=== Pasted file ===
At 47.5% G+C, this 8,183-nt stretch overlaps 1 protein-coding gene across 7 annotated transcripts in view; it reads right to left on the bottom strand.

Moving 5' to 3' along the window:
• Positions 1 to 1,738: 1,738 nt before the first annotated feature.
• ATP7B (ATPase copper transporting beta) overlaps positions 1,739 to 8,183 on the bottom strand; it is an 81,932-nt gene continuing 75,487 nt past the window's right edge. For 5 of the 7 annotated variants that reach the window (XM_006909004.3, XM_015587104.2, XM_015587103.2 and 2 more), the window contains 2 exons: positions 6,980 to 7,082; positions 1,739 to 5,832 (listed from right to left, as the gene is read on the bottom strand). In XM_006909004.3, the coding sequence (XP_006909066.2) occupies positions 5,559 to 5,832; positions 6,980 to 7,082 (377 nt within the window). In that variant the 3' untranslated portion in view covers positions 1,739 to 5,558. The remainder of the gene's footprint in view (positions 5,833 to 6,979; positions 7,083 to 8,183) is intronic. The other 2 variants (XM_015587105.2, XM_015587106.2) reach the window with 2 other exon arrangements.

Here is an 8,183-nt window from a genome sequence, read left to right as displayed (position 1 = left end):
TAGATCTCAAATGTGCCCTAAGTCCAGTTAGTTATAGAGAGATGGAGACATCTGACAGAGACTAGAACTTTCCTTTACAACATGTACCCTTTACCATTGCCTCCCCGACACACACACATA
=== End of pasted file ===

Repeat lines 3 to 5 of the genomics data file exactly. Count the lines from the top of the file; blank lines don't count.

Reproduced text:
• Positions 1 to 1,738: 1,738 nt before the first annotated feature.
• ATP7B (ATPase copper transporting beta) overlaps positions 1,739 to 8,183 on the bottom strand; it is an 81,932-nt gene continuing 75,487 nt past the window's right edge. For 5 of the 7 annotated variants that reach the window (XM_006909004.3, XM_015587104.2, XM_015587103.2 and 2 more), the window contains 2 exons: positions 6,980 to 7,082; positions 1,739 to 5,832 (listed from right to left, as the gene is read on the bottom strand). In XM_006909004.3, the coding sequence (XP_006909066.2) occupies positions 5,559 to 5,832; positions 6,980 to 7,082 (377 nt within the window). In that variant the 3' untranslated portion in view covers positions 1,739 to 5,558. The remainder of the gene's footprint in view (positions 5,833 to 6,979; positions 7,083 to 8,183) is intronic. The other 2 variants (XM_015587105.2, XM_015587106.2) reach the window with 2 other exon arrangements.

Here is an 8,183-nt window from a genome sequence, read left to right as displayed (position 1 = left end):